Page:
Ranong sees the highest rainfall levels of any province in Thailand, with most of it coming between May and October. The national park islands—Ko Surin and the Similans—close from around 1st May to 1st November, and many resorts close on other islands during rainy season as well. So this is a trip for the drier months between November and April, although thicker-than-usual crowds should be expected at peak times (like around Christmas) at the more popular spots, namely Khao Lak, Khao Sok and the Similans.

A sleepy moment on Ko Chang Noi. Photo by: David Luekens.
A sleepy moment on Ko Chang Noi. Photo: David Luekens

Day by day

Day 1: Ranong town
Whether you fly in from Bangkok, cross the border from Kawthaung in Burma’s southern point or bus it from Chumphon or elsewhere, the capital of Ranong province is a good place to start. This small city has enough to keep you occupied for a day, including a handsome rebuilt palace set on a hill in town and a few natural attractions in the outskirts.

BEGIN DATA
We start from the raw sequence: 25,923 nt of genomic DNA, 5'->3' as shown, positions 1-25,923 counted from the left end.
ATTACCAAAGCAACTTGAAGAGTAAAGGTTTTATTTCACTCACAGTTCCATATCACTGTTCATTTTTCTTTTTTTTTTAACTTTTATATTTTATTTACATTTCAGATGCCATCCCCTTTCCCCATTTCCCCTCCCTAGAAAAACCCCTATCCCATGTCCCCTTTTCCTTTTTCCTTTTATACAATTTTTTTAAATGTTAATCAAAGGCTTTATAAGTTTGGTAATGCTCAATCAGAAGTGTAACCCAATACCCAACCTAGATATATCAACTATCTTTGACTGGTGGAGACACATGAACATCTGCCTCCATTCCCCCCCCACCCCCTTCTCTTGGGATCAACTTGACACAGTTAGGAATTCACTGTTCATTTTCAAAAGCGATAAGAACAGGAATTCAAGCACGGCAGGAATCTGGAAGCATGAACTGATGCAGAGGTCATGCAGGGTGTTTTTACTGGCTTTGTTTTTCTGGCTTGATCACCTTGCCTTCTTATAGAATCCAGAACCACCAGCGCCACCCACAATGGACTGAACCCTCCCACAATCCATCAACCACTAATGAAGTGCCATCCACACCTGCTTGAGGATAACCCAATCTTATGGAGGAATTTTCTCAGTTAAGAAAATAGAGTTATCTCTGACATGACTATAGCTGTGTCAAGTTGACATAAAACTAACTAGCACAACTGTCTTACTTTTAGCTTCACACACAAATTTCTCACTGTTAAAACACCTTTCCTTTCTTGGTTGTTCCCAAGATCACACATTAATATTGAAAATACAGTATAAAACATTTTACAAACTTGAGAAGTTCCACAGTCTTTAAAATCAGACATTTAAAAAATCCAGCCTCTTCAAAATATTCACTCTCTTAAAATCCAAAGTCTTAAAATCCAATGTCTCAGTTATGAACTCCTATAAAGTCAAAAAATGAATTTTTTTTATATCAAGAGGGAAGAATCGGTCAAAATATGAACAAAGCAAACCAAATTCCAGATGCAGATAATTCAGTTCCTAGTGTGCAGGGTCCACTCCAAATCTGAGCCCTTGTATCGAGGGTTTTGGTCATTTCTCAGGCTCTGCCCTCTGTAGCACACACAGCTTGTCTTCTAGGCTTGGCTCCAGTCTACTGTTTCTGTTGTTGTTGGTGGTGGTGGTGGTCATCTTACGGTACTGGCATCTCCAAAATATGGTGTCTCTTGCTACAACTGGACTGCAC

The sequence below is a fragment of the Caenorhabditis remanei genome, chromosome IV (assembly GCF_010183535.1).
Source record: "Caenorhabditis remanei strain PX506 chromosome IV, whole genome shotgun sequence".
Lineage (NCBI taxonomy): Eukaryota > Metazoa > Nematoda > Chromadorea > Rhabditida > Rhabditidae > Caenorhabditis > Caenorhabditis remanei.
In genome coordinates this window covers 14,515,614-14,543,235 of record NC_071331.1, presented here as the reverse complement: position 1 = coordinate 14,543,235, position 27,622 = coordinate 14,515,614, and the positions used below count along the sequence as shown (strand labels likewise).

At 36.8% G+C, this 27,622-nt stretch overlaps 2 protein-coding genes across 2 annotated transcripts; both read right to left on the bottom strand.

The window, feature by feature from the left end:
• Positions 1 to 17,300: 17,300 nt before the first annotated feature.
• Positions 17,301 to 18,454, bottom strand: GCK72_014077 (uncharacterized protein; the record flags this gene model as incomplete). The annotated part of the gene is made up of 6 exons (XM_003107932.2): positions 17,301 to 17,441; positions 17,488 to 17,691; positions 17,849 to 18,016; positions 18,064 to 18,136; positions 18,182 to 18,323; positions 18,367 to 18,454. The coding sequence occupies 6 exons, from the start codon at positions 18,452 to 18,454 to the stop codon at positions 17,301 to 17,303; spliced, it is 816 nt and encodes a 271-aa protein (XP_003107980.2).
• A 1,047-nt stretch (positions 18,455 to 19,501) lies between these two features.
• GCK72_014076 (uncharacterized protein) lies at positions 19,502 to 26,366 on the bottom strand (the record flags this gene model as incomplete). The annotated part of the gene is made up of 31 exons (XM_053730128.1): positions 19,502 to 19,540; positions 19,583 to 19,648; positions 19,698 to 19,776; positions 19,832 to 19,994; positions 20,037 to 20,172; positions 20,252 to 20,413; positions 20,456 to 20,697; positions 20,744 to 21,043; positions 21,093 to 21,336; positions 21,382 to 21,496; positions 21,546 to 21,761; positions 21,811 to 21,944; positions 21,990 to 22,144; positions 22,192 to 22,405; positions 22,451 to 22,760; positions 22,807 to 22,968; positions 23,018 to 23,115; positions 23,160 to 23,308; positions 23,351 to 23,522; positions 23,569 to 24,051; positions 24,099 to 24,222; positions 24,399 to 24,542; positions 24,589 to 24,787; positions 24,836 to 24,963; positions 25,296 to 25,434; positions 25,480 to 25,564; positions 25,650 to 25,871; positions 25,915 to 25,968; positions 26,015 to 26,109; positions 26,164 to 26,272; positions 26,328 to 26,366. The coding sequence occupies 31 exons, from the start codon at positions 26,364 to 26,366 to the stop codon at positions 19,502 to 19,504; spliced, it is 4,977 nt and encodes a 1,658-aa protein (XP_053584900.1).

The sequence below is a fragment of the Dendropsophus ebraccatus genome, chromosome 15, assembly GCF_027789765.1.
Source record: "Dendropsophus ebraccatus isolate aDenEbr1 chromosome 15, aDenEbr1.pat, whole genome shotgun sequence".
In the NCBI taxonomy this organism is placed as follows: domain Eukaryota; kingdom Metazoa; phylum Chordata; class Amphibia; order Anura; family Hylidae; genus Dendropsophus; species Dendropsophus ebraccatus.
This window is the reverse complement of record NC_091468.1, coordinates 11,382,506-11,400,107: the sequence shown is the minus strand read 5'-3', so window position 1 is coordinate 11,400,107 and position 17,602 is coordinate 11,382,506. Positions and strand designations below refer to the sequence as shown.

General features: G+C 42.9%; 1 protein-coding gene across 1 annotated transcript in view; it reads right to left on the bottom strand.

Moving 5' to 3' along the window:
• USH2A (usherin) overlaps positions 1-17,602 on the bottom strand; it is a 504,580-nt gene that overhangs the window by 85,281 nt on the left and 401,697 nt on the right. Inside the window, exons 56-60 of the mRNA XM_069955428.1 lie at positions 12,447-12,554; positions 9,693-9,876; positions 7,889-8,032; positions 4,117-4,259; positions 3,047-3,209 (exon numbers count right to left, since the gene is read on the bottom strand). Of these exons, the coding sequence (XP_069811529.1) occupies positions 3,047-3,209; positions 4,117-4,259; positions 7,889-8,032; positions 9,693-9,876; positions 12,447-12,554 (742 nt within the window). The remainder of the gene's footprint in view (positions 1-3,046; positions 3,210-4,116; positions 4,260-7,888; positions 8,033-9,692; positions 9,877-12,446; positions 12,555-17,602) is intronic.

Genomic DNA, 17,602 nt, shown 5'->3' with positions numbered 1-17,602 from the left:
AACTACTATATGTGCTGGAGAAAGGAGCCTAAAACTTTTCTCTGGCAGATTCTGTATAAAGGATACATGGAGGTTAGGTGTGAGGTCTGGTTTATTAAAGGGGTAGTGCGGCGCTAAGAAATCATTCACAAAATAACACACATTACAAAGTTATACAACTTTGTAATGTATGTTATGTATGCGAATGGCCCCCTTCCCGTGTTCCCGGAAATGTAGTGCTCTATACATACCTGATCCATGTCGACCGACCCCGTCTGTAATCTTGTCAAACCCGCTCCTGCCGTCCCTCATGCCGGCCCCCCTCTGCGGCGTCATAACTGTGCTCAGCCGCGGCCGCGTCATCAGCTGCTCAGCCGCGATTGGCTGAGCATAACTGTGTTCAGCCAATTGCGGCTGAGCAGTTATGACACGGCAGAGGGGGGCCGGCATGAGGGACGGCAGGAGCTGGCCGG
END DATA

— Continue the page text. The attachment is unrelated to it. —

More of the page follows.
Local fare. Photo by: David Luekens.
Local fare. Photo: David Luekens

The Raksawarin hot springs are worth a rejuvenating soak, perhaps coupled with a spa treatment, and afterwards you could head deeper into picturesque countryside to see calm water embraced by shaggy cliffs at Ranong Canyon. Another option is the towering Ngao waterfall, the namesake attraction of a small national park that also includes hot springs, a campground and bungalows to the south of town.

All of the above are minor attractions so don’t lose sleep if you miss some of them. If you’re feeling lazy after arriving, Ranong town is a fine place to wander the markets, laze in traveller-oriented cafes and bars or take a quick detour north to enjoy fresh seafood and a view over the wide Kra seaway that marks the border. A Burmese phrasebook can be as handy as a Thai one around here.